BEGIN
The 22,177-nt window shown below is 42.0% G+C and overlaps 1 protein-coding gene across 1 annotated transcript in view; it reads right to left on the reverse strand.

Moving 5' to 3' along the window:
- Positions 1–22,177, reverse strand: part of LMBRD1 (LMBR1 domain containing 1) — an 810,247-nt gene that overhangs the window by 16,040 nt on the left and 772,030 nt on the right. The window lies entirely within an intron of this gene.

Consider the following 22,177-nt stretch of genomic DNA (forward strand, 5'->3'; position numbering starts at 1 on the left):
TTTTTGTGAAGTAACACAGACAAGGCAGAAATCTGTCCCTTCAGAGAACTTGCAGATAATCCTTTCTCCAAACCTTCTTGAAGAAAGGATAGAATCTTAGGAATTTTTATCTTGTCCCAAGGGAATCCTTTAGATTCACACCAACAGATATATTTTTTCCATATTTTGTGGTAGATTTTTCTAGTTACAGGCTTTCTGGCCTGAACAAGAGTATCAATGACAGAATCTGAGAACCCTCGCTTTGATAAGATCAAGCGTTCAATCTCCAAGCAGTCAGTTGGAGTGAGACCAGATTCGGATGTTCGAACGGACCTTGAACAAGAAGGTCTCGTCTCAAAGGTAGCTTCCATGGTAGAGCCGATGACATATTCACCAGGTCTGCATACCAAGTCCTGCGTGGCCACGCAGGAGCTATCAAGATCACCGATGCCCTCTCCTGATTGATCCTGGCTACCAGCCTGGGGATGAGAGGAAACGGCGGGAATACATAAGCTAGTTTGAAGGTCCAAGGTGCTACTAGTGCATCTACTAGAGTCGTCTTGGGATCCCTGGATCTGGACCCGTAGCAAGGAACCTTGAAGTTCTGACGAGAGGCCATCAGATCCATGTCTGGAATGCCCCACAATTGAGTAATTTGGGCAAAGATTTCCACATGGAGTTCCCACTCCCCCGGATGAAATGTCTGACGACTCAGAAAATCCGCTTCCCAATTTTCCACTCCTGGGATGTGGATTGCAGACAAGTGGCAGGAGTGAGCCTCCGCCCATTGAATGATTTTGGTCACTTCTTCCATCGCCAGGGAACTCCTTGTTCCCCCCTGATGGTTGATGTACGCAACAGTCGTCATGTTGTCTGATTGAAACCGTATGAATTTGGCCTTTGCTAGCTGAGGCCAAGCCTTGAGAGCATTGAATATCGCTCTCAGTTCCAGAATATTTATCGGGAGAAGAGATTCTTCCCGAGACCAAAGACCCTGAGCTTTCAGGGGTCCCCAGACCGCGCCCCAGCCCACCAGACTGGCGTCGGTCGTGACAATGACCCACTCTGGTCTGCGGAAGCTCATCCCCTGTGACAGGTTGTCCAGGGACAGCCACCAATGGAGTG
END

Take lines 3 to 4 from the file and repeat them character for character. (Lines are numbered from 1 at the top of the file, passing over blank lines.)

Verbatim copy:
- Positions 1–22,177, reverse strand: part of LMBRD1 (LMBR1 domain containing 1) — an 810,247-nt gene that overhangs the window by 16,040 nt on the left and 772,030 nt on the right. The window lies entirely within an intron of this gene.

Consider the following 22,177-nt stretch of genomic DNA (forward strand, 5'->3'; position numbering starts at 1 on the left):